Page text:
8 Practical Uses for Your Old Laptop

This holiday, you pull the wraps off a brand new laptop and open the lid to your shiny new mobile companion. The first thought you might have is to consider which apps you should install first and what's the fastest way to load the up the hard disk with music and movies. Of course, you inevitably have to think about your old laptop, and what price you can sell it for on Craigslist. But before you dump an old laptop or retire it to the den of forgotten gadgets, here are eight practical ideas on how you can extend its life.

1. Run a Home Server for File-Sharing

One sensible use for a last year’s netbook is to turn it into a network-attached storage server. This allows you to store files on the hard drive, assign user groups, and access the drive over your home network. Most of the popular NAS applications -- such as Openfiler and Nexenta -- provide a few options for how you install the NAS software. You can load it up as a distro that actually takes over the laptop or as a client that runs in Linux or Windows. These open-source tools are similar to Microsoft Home Server and many offer a Web-based console to control the NAS from a remote computer, so once you set up the NAS on your netbook, you can leave it to sit idly next to your router and never have to even open the lid.

You’re getting the most out of the processor, RAM, and internal storage while using a new laptop for other purposes. Another advantage to using a netbook is that, because of the architecture of the Atom processor, the disk speed access is more than adequate for a NAS. Additionally, power consumption is a trickle on the Atom compared to a full-blown desktop processor, so you are getting good performance and low power use. The caveat is that netbooks and notebooks aren’t designed to run 24/7 like a dedicated server, so you run the risk of your netbook running out of steam and burning out.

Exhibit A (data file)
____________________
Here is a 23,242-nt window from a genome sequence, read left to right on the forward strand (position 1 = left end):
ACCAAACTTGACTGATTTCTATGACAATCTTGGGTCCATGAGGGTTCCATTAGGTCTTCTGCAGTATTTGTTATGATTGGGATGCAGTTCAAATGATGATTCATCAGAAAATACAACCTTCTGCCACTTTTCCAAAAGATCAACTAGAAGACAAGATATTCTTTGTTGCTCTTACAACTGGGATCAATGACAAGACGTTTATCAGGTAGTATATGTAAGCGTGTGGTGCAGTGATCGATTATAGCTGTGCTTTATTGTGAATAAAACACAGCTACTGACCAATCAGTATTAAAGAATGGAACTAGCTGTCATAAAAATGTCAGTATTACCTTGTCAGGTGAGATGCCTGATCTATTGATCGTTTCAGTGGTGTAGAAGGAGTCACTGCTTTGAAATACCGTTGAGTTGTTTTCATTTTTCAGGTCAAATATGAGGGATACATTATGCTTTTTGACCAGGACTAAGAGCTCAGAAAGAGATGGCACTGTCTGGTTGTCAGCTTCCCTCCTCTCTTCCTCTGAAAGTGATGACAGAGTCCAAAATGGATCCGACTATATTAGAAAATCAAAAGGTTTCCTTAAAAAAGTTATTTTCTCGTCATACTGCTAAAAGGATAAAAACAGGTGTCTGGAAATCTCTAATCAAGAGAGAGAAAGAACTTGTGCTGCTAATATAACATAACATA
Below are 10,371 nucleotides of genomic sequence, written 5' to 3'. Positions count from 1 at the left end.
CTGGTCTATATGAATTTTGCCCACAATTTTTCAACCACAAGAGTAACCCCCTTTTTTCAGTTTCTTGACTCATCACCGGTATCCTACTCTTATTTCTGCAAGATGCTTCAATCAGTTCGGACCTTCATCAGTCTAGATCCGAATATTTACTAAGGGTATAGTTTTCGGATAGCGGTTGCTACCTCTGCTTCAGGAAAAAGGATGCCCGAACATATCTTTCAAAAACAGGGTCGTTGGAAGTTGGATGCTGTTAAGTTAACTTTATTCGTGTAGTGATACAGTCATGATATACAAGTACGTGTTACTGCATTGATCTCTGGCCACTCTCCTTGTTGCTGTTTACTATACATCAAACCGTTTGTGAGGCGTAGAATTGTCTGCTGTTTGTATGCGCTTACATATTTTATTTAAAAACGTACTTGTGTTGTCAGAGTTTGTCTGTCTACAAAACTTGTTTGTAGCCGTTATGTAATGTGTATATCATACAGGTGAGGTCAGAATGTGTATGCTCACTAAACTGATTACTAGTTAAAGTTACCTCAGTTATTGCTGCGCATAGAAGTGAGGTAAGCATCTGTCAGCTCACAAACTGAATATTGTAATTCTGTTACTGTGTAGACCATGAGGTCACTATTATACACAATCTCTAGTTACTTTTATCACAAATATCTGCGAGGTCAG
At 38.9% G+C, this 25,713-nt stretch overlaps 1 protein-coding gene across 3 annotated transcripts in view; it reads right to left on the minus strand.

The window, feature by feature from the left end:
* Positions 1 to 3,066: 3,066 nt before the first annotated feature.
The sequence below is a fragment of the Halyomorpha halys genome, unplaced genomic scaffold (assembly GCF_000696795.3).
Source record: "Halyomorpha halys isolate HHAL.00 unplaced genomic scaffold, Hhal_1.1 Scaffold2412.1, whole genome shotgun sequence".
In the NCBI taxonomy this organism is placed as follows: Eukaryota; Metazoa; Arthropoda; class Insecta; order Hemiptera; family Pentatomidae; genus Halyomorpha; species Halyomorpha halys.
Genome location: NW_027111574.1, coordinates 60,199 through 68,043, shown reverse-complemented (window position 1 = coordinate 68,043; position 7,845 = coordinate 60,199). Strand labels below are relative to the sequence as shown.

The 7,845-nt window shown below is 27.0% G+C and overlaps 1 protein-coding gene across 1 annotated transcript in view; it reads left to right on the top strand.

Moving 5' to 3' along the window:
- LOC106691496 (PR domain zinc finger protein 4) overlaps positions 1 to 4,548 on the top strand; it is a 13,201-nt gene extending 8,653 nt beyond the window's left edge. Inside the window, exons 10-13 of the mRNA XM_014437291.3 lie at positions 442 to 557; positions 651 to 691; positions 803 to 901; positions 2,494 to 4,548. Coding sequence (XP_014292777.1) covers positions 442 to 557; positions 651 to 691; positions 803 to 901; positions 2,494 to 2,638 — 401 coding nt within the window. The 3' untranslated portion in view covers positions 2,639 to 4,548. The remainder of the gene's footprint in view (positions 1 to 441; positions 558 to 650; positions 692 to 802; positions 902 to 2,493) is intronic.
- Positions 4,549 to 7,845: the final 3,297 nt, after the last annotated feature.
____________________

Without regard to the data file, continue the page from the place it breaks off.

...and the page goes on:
FreeNAS might not have the most extensive feature-set; it is by no means a replacement for Windows Server in a business setting. But it does provide the basics you need for a file server and supports many of the latest protocols including iSCSI, a common standard for business users, and FTP for setting up a remote session for file transfers. The best way to get started is to download the ISO file available at www.freenas.org . Use the Windows 7 built-in ISO burner or IMGBurn -- just double-click the file, insert a blank CD, and burn the disk image. We used a Lenovo S12 netbook for this. You'll need an external CD drive for any netbook; we used a Plextor PX-610U drive. (You can also use an IMG file and write the file to a USB key but when we tried this it did not work with the Lenovo S12.) On the netbook, load the CD and press the boot options key when you first turn on the computer -- with the S12, the key is F12. Select the USB drive and follow the options to install FreeNAS. Here, you can choose to add FreeNAS to a partition as an embedded install or you can just use the entire disk (which uses FreeBSD for the OS).

Burn the FreeNAS ISO file to a blank CD, boot your laptop, and install the server.

We used the embedded install for our project. Once installed, you will see a simple menu where you can assign an interface and set the IP address. Once you know the IP address, you can move over to a remote computer -- connected through the same router -- and type in that IP address to access a Web setup for the NAS. (You may need to assign that port on your router.) Use the login "admin" and password "freenas" to access the NAS initially and change as needed. We won't walk through all of the steps required to turn your laptop into a NAS -- follow this guide for more details .

Your NAS is now ready for access form any computer, and you can make drives as needed, use the assigned disk space for file storage, set up an iTunes streaming server, configure media sharing for video game consoles, set up BitTorrent, add an FTP server, and configure additional disks such as external hard drives or even multiple USB keys in free USB slots.

FreeNAS is simple to set up and install, and once it's working, you can remote-connect over the Web.

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